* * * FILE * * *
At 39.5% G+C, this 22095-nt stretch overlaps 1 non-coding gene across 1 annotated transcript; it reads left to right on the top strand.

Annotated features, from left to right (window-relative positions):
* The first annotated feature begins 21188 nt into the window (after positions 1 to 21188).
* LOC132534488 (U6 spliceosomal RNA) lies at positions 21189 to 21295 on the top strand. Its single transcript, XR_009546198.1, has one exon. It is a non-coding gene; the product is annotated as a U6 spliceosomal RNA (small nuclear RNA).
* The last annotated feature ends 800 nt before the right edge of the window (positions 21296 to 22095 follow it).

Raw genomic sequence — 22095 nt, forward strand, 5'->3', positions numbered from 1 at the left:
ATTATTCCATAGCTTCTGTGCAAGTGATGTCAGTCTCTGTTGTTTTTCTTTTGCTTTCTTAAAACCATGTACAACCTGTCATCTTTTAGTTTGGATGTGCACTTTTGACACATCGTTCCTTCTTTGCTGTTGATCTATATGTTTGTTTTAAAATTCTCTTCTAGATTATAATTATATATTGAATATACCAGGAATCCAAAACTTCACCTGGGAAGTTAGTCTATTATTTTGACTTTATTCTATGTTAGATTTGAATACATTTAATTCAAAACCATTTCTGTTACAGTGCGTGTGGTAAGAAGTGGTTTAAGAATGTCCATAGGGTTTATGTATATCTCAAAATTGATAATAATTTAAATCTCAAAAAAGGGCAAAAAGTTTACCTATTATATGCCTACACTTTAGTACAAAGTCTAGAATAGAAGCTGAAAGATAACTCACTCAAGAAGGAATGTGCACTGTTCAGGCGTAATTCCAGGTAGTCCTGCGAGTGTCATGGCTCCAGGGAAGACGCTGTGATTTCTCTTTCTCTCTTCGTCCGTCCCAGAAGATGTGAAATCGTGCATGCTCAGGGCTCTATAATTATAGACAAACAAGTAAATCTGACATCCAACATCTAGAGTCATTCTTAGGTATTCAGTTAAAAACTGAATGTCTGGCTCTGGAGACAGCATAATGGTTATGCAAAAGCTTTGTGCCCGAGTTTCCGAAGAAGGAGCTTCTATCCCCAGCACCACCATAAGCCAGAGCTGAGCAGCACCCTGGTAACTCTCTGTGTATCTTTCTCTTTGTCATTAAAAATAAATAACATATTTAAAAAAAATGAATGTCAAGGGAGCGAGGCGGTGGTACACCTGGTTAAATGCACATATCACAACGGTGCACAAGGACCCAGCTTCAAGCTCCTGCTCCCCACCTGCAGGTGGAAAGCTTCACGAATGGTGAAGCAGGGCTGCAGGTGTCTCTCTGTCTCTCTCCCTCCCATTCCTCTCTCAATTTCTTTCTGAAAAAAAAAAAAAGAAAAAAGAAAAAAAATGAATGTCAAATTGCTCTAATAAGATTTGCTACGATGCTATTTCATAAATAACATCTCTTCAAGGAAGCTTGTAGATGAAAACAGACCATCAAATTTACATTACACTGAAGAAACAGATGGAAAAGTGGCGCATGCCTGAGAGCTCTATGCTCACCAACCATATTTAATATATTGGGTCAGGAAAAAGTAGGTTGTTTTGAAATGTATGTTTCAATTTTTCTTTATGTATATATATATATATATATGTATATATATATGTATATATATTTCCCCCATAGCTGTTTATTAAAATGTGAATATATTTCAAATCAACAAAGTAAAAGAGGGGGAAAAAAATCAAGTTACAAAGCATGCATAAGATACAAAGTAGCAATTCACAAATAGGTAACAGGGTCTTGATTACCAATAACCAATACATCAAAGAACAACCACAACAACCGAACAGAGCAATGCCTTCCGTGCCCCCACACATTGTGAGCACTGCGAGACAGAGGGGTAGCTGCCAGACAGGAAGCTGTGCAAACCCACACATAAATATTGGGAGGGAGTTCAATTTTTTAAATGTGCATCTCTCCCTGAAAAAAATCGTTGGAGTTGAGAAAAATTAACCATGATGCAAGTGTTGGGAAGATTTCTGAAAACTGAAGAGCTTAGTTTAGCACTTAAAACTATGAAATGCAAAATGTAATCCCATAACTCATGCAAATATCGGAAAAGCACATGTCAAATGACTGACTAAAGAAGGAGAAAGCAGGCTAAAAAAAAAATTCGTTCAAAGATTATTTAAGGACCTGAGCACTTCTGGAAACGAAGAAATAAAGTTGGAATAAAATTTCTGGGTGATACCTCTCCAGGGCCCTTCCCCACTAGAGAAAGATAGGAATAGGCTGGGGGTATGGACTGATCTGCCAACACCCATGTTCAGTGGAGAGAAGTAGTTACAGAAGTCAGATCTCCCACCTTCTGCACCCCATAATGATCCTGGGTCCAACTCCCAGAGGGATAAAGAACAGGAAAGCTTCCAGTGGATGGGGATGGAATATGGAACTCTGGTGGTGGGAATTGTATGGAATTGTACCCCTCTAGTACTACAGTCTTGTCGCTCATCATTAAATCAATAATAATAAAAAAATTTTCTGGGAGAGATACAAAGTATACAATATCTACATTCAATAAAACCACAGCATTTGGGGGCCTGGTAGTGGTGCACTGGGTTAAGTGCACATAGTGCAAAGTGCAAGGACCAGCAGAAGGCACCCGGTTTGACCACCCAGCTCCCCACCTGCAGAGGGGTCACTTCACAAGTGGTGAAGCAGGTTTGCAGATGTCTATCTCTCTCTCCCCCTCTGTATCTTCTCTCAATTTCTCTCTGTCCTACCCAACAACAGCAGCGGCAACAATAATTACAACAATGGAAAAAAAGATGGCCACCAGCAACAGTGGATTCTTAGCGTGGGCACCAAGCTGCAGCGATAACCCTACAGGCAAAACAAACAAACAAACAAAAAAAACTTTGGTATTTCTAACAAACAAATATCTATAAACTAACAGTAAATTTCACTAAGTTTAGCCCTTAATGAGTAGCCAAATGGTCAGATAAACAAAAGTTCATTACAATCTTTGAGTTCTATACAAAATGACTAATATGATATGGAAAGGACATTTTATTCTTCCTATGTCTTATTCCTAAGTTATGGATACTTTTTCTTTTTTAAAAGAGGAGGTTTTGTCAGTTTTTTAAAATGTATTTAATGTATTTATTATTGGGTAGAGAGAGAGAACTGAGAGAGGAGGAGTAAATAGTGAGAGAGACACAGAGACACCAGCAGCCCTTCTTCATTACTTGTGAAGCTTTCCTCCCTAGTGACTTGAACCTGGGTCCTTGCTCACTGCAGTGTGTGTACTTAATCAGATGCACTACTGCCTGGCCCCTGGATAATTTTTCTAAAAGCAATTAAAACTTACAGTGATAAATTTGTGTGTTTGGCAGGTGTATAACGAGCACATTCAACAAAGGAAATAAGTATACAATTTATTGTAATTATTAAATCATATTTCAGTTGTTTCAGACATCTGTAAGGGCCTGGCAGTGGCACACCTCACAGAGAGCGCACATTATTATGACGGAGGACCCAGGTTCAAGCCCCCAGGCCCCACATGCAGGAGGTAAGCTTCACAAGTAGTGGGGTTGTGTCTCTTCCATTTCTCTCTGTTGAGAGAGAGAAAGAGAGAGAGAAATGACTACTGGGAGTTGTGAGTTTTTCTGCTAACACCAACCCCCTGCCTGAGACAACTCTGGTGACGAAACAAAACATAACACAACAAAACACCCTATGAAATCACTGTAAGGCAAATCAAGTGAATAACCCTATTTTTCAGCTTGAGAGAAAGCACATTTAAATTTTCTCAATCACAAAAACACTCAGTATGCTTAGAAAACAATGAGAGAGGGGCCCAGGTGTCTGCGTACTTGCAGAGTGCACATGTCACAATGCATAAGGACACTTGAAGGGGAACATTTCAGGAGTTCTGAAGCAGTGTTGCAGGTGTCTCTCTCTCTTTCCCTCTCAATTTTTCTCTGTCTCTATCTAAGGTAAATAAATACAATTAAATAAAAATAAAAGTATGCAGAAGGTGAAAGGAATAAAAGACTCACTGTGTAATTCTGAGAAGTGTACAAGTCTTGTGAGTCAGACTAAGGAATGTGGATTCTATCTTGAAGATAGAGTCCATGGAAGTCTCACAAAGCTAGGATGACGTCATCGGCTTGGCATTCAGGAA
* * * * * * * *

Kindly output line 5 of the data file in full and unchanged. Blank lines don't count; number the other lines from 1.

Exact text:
* The last annotated feature ends 800 nt before the right edge of the window (positions 21296 to 22095 follow it).